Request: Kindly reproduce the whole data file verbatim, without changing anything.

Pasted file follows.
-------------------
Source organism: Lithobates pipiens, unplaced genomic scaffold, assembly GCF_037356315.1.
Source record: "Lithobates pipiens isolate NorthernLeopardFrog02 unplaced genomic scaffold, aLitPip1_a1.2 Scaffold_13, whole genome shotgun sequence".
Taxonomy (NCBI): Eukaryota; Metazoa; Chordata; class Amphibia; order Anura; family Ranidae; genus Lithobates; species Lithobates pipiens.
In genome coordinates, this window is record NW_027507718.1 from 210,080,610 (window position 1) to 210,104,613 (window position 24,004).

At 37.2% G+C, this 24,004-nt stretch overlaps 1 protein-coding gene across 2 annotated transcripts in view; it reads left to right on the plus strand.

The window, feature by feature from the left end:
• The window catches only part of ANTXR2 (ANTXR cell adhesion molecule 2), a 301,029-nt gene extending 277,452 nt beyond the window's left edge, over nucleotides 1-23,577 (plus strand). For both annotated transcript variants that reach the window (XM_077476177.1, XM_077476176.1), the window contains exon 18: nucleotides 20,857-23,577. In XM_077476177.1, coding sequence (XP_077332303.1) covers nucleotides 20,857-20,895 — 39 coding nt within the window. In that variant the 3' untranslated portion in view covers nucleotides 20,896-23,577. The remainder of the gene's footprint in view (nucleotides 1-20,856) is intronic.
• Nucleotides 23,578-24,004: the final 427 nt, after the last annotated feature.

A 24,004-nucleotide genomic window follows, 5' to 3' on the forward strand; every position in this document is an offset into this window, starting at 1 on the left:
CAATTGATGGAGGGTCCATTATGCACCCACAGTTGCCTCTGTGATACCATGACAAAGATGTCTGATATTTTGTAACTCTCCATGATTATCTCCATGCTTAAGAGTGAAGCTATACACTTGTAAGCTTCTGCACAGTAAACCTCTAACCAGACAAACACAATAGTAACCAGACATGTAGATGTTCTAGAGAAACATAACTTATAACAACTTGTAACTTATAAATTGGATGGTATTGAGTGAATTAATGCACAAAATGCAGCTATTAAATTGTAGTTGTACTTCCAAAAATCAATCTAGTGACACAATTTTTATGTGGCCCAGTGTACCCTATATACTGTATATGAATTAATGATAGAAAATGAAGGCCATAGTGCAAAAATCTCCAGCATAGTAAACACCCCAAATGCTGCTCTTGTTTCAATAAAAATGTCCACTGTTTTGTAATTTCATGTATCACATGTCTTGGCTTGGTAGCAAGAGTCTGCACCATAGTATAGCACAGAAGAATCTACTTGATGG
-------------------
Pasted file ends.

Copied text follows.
Source organism: Lithobates pipiens, unplaced genomic scaffold, assembly GCF_037356315.1.
Source record: "Lithobates pipiens isolate NorthernLeopardFrog02 unplaced genomic scaffold, aLitPip1_a1.2 Scaffold_13, whole genome shotgun sequence".
Taxonomy (NCBI): Eukaryota; Metazoa; Chordata; class Amphibia; order Anura; family Ranidae; genus Lithobates; species Lithobates pipiens.
In genome coordinates, this window is record NW_027507718.1 from 210,080,610 (window position 1) to 210,104,613 (window position 24,004).

At 37.2% G+C, this 24,004-nt stretch overlaps 1 protein-coding gene across 2 annotated transcripts in view; it reads left to right on the plus strand.

The window, feature by feature from the left end:
• The window catches only part of ANTXR2 (ANTXR cell adhesion molecule 2), a 301,029-nt gene extending 277,452 nt beyond the window's left edge, over nucleotides 1-23,577 (plus strand). For both annotated transcript variants that reach the window (XM_077476177.1, XM_077476176.1), the window contains exon 18: nucleotides 20,857-23,577. In XM_077476177.1, coding sequence (XP_077332303.1) covers nucleotides 20,857-20,895 — 39 coding nt within the window. In that variant the 3' untranslated portion in view covers nucleotides 20,896-23,577. The remainder of the gene's footprint in view (nucleotides 1-20,856) is intronic.
• Nucleotides 23,578-24,004: the final 427 nt, after the last annotated feature.

A 24,004-nucleotide genomic window follows, 5' to 3' on the forward strand; every position in this document is an offset into this window, starting at 1 on the left:
CAATTGATGGAGGGTCCATTATGCACCCACAGTTGCCTCTGTGATACCATGACAAAGATGTCTGATATTTTGTAACTCTCCATGATTATCTCCATGCTTAAGAGTGAAGCTATACACTTGTAAGCTTCTGCACAGTAAACCTCTAACCAGACAAACACAATAGTAACCAGACATGTAGATGTTCTAGAGAAACATAACTTATAACAACTTGTAACTTATAAATTGGATGGTATTGAGTGAATTAATGCACAAAATGCAGCTATTAAATTGTAGTTGTACTTCCAAAAATCAATCTAGTGACACAATTTTTATGTGGCCCAGTGTACCCTATATACTGTATATGAATTAATGATAGAAAATGAAGGCCATAGTGCAAAAATCTCCAGCATAGTAAACACCCCAAATGCTGCTCTTGTTTCAATAAAAATGTCCACTGTTTTGTAATTTCATGTATCACATGTCTTGGCTTGGTAGCAAGAGTCTGCACCATAGTATAGCACAGAAGAATCTACTTGATGG